The two “geriatric giants” of ageing which characterise physical and cognitive disability and cripple health and social care systems are falls and dementia. Falls are a very common problem in the older population with 30% of community dwelling older people >65 years of age falling each year and 12% of these falling at least twice. Incidence increases with age and frailty. Rates are as high as 50% in community dwelling over 80’s.
Approximately one quarter of falls result in physical injury incurring high costs in terms of qualtiy of life as well as significant health and social care expenditure. 45% of older people who sustain a hip fracture never achieve their previous level of independence and one third die as a result of injury.
Recurrent falls are themselves a common reason for admission of previously independent older persons to long-term care institutions. Falls are the principal reason for admission to institutional care (40% of cases) and the commonest reason for older persons to attend the emergency department. Even non-injurious falls have significant negative consequences for the individual because of fear of falling, functional deterioration, anxiety, depression and loss of confidence and hence independence. If not detected and treated early enough fallers pass a threshold after which interventions for risk factors are inadequate to reduce further falls and prevent a cascade of inevitable decline, loss of independence and eventually institutionalisation.
The high prevalence of falls in older persons is attributed to a complex interaction of intrinsic and extrinsic risk factors, superimposed upon the normal ageing process. A personalised multifactorial intervention strategy for treating falls reduces subsequent events by an average of only 30%. There is clearly a gap in our knowledge about the full contribution of other important influences such as psychological and neuropsychological function, and behaviour on falls risk. Similarly, falls and blackouts are intermittent and clustered. The components which complete the picture of falls biorhythms in real time have not been studied to date. Successful postural control relies on the interpretation of multisensory information involving prediction, route planning, expectations about movement and route memory – all of which are dependent on accurate attention, memory and decision-making processes.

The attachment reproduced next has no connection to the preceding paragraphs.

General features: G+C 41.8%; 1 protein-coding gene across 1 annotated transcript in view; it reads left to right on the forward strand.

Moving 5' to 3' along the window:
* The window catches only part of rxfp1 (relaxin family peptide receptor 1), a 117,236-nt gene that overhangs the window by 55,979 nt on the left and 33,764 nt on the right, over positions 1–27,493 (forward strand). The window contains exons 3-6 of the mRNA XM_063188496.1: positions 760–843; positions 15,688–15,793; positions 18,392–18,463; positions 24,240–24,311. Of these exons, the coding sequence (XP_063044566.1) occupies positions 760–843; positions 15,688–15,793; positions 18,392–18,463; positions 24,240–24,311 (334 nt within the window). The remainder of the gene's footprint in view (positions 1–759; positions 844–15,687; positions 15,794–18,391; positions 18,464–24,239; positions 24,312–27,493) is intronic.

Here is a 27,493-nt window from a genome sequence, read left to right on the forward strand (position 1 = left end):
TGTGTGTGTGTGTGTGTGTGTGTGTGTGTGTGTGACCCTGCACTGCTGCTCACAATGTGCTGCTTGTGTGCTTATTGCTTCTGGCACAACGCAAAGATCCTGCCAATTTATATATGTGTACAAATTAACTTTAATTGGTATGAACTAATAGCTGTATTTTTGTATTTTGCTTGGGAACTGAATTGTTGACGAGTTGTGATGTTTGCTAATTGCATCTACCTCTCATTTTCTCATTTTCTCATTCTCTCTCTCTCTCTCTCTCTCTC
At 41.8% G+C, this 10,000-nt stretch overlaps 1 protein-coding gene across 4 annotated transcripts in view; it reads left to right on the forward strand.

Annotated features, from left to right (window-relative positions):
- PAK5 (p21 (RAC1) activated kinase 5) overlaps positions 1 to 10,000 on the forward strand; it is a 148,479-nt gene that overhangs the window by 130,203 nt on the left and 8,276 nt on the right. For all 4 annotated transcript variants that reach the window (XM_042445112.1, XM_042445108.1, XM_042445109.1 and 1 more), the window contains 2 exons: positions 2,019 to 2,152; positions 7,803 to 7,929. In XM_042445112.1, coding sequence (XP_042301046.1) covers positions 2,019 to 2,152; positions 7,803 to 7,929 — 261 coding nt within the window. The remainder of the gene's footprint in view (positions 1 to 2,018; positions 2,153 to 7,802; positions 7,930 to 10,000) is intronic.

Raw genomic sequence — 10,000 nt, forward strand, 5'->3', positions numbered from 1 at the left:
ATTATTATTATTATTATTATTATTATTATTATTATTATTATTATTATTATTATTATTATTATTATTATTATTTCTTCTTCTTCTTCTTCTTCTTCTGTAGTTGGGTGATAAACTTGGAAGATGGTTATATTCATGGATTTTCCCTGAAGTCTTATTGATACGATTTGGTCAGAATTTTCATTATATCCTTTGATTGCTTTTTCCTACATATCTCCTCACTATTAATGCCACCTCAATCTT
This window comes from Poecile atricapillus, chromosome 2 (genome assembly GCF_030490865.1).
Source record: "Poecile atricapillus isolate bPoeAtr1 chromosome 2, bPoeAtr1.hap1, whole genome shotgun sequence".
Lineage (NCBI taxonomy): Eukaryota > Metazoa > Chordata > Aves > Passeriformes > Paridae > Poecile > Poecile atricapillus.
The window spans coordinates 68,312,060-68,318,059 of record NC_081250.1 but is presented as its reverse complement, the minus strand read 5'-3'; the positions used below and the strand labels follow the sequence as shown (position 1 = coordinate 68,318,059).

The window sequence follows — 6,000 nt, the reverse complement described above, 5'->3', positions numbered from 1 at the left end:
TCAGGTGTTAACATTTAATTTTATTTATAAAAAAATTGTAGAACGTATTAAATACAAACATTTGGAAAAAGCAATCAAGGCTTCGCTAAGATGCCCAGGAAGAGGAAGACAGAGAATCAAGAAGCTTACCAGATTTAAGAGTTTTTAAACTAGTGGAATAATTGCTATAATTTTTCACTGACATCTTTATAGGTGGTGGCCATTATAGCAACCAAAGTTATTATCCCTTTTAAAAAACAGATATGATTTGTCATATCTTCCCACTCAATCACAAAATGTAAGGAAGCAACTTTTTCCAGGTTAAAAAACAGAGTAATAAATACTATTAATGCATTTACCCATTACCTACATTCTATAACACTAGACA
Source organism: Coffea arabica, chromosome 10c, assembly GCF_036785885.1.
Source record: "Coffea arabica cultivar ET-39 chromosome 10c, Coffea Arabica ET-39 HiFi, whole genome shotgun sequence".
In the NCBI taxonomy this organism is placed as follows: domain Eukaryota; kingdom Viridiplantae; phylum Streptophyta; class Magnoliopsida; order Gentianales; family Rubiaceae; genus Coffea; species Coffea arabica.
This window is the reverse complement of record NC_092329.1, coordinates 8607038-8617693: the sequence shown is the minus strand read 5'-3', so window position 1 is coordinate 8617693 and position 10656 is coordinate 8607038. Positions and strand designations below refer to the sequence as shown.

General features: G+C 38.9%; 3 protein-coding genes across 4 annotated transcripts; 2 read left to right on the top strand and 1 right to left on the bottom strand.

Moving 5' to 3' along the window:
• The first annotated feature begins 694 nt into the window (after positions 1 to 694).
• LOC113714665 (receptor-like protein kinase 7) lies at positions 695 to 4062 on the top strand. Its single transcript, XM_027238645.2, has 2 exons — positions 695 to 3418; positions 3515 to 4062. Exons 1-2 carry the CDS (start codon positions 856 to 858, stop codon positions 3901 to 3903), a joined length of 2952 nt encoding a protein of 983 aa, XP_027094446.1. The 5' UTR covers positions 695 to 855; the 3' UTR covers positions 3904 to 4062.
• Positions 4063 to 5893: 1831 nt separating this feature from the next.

A better understanding of multisensory and behavioural function which lead to falls informs the complete picture of a person’s risk profile and the ability to modify risk and improve quality of life.
The challenge for this research programme is to apply a truly integrated multisystem approach to early detection of postural and neurocardiovascular instability. The key objective is to enable prediction and prevention of falls and blackouts through measurement of neurophysiological, behavioural and cardiac responses in the real-world environment. The TRIL Centre research programme will describe the key characteristics of fallers, identify new multifactorial algorithms for fall prediction and new technologies for monitoring, feedback and intervention.